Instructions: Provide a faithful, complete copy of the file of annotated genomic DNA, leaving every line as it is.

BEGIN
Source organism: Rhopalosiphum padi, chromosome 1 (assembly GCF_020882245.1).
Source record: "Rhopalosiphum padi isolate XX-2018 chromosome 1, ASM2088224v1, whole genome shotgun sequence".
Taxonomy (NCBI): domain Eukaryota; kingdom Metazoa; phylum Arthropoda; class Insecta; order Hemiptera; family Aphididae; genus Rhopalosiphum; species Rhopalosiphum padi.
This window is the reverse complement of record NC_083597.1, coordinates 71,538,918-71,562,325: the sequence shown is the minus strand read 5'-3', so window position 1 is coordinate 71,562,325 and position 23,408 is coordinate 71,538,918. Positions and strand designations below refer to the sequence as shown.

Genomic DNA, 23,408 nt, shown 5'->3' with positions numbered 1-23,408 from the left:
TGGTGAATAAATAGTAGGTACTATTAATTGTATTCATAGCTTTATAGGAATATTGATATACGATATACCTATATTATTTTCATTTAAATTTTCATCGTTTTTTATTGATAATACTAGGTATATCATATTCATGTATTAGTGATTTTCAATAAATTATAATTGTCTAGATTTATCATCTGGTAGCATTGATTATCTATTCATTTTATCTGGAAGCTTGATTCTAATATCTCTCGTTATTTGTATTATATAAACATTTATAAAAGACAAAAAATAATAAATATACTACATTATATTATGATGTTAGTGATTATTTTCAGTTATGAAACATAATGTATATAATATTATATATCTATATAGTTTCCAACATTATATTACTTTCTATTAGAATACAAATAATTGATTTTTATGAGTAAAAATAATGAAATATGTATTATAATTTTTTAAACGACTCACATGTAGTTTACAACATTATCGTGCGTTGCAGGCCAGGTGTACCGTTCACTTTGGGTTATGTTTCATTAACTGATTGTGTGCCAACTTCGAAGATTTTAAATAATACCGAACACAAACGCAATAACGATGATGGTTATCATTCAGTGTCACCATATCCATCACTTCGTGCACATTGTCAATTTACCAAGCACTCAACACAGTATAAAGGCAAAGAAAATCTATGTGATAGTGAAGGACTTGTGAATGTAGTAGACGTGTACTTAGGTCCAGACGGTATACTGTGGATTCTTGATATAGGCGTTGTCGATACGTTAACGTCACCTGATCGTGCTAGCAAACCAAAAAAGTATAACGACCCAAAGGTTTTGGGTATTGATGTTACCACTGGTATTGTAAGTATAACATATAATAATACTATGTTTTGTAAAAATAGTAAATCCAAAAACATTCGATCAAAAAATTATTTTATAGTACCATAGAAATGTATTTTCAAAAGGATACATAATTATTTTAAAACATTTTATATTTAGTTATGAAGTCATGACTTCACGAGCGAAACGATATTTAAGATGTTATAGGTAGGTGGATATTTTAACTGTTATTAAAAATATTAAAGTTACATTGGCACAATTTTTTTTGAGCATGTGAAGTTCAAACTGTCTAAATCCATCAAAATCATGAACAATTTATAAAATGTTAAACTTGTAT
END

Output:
Source organism: Rhopalosiphum padi, chromosome 1 (assembly GCF_020882245.1).
Source record: "Rhopalosiphum padi isolate XX-2018 chromosome 1, ASM2088224v1, whole genome shotgun sequence".
Taxonomy (NCBI): domain Eukaryota; kingdom Metazoa; phylum Arthropoda; class Insecta; order Hemiptera; family Aphididae; genus Rhopalosiphum; species Rhopalosiphum padi.
This window is the reverse complement of record NC_083597.1, coordinates 71,538,918-71,562,325: the sequence shown is the minus strand read 5'-3', so window position 1 is coordinate 71,562,325 and position 23,408 is coordinate 71,538,918. Positions and strand designations below refer to the sequence as shown.

Genomic DNA, 23,408 nt, shown 5'->3' with positions numbered 1-23,408 from the left:
TGGTGAATAAATAGTAGGTACTATTAATTGTATTCATAGCTTTATAGGAATATTGATATACGATATACCTATATTATTTTCATTTAAATTTTCATCGTTTTTTATTGATAATACTAGGTATATCATATTCATGTATTAGTGATTTTCAATAAATTATAATTGTCTAGATTTATCATCTGGTAGCATTGATTATCTATTCATTTTATCTGGAAGCTTGATTCTAATATCTCTCGTTATTTGTATTATATAAACATTTATAAAAGACAAAAAATAATAAATATACTACATTATATTATGATGTTAGTGATTATTTTCAGTTATGAAACATAATGTATATAATATTATATATCTATATAGTTTCCAACATTATATTACTTTCTATTAGAATACAAATAATTGATTTTTATGAGTAAAAATAATGAAATATGTATTATAATTTTTTAAACGACTCACATGTAGTTTACAACATTATCGTGCGTTGCAGGCCAGGTGTACCGTTCACTTTGGGTTATGTTTCATTAACTGATTGTGTGCCAACTTCGAAGATTTTAAATAATACCGAACACAAACGCAATAACGATGATGGTTATCATTCAGTGTCACCATATCCATCACTTCGTGCACATTGTCAATTTACCAAGCACTCAACACAGTATAAAGGCAAAGAAAATCTATGTGATAGTGAAGGACTTGTGAATGTAGTAGACGTGTACTTAGGTCCAGACGGTATACTGTGGATTCTTGATATAGGCGTTGTCGATACGTTAACGTCACCTGATCGTGCTAGCAAACCAAAAAAGTATAACGACCCAAAGGTTTTGGGTATTGATGTTACCACTGGTATTGTAAGTATAACATATAATAATACTATGTTTTGTAAAAATAGTAAATCCAAAAACATTCGATCAAAAAATTATTTTATAGTACCATAGAAATGTATTTTCAAAAGGATACATAATTATTTTAAAACATTTTATATTTAGTTATGAAGTCATGACTTCACGAGCGAAACGATATTTAAGATGTTATAGGTAGGTGGATATTTTAACTGTTATTAAAAATATTAAAGTTACATTGGCACAATTTTTTTTGAGCATGTGAAGTTCAAACTGTCTAAATCCATCAAAATCATGAACAATTTATAAAATGTTAAACTTGTAT